The contents include two Indians shirts, one of them a Larry Doby “throwback” design; one yellow Fear-the-Roo University of Akron shirt, for the sake of alumni support, with a fitted cap to match; one Ohio State Buckeyes Dot-the-i number, an impulse purchase before the season kickoff; one green Cleveland State University hat with stark white C-S-U block letters; and one navy blue Indians cap with the politically correct cursive-I logo.
This packing takes 12 minutes.
“Normally, the Browns would be my first priority in September,” Haven remarks, tossing a second Ohio State
T-shirt into the mix for good measure.
We’re leaving for Clearwater Beach, Fla., on Sept. 24 — the day after our first wedding anniversary, also a couple of weeks after Charlie Frye’s terrible season-opening performance that resulted in a swift trade. That was tough. Haven tried to doctor his Frye jersey by covering the name with masking tape.
“My wardrobe really took a loss,” he announces, while I decide which of the two new bathing suits from Dillard’s I’ll leave at home. I’m going minimalist on this trip. That means no luggage that exceeds the 50-pound Continental Airlines limit.
“It will be too hot out to wear a jersey anyway,” I tell Haven, yanking on the suitcase zipper. “So you see, it all works out.” I think my words are comforting. I’m finding a bright side.
But I miss the real point.
Wearing team shirts on vacation is all about representing. Travel gives Haven a grand opportunity to take his show on the road, and he’s got all the props packed. He already knows his stash of officially licensed gear is a vehicle for meeting people in faraway places who also have a Northeast Ohio connection. He says the airport is a key place to wear a jersey to find out if other Browns loyalists are in the vicinity.
The shirts win points with more people than I expect during our week’s vacation. We encounter Cleveland expatriates, Boston Red Sox haters, fantasy football addicts, OSU Buckeye alums, and a roll call of waiters, beachgoers, hotel personnel and passersby in flip-flops and on bicycles who are rooting for our home teams.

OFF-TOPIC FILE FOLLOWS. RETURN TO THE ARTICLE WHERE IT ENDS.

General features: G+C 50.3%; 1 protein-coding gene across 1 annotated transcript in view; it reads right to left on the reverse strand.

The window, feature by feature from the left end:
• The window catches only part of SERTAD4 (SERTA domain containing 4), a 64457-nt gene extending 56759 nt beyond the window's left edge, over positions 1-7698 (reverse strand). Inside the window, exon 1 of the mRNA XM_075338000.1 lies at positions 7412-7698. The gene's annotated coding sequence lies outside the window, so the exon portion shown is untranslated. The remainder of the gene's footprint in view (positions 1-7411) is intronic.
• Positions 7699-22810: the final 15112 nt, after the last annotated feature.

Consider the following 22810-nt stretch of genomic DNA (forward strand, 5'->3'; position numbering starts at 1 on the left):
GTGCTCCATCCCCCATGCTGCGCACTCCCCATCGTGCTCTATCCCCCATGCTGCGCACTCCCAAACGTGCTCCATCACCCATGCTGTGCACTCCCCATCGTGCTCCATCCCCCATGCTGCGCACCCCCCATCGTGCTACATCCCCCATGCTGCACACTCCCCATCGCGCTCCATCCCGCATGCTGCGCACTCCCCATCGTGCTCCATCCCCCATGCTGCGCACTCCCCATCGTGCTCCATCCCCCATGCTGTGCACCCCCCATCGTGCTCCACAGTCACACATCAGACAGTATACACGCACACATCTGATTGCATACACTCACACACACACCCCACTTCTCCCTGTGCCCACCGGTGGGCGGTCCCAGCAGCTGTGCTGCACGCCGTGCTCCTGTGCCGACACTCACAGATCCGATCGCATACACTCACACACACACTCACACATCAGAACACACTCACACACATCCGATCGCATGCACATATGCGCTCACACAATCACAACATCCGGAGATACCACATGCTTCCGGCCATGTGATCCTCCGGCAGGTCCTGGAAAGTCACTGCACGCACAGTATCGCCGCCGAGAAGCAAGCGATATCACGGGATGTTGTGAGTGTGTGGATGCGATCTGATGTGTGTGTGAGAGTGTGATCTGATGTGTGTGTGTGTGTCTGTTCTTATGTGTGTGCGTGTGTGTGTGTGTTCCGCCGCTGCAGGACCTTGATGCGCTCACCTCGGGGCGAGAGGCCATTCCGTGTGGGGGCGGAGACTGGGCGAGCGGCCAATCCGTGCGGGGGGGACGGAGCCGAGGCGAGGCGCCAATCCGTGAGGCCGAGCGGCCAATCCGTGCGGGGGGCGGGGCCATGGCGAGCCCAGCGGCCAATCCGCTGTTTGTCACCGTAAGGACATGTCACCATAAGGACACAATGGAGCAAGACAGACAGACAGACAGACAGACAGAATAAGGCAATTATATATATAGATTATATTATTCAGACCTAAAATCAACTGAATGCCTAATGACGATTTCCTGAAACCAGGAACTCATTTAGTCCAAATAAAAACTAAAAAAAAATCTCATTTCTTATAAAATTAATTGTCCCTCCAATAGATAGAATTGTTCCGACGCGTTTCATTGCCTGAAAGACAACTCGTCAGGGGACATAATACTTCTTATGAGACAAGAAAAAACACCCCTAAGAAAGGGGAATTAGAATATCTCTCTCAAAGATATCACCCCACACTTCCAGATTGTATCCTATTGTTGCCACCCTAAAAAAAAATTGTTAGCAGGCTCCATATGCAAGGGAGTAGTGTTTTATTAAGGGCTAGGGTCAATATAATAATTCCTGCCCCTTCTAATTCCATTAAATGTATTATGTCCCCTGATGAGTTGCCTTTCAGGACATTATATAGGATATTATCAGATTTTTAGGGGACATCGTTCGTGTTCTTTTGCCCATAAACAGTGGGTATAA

Let the games begin.
We walk to the end of a boardwalk that extends, like an estranged appendage, into the Gulf of Mexico to take a panoramic picture of the shore’s resorts and clusters of beach umbrellas. Then we stop for a refreshment, a very cold one in a bottle, and settle into some patio chairs.
A man with a neck the size of a tree trunk, sporting a Yankees shirt, passes us en route to the men’s room. He stops to offer a slice of New York candor.
“I don’t know about the Indians, but I hate Boston.” The Tribe’s game that night against the Seattle Mariners could land our team in the playoffs. Ultimately, New York guy wants anyone to win the World Series but Boston. We are safe from his hate for now. He actually says good luck.
Not a half hour later, a beach guy wearing no shirt sees Haven’s Indians garb. “We have a tough game coming up,” he says.
“It’s magic time,” Haven eggs on.
He and beach guy launch into a baseball wrapup, followed by an NFL preview, then a lively exchange centered on fantasy football. Haven is pleased with his own Browns picks: Derek Anderson and Kellen Winslow.
This is the first year I haven’t joined Haven’s fantasy league. I typically neglect my players. I never switch up my team’s online roster. While my fantasy strategy of drafting the guys with interesting names (Alge Crumpler, Jay Feely) worked well in years past, my second-to-last-place ranking in 2006 was a clear sign that it was time to call it quits.
Life goes on.
By midweek, we have our beach routine down. We load chairs into the trunk of our borrowed black Hyundai Elantra (thanks to Haven’s Uncle Gary, who is also letting us crash in his guestroom). At a stoplight on a two-lane strip that leads to the beach, Haven rolls down the window.
“Screw the Blue!” Haven shouts at helmet-clad guy on a mountain bike who’s showing Michigan pride on his chest. The light stays red. Biker guy is speeding up closer to our car.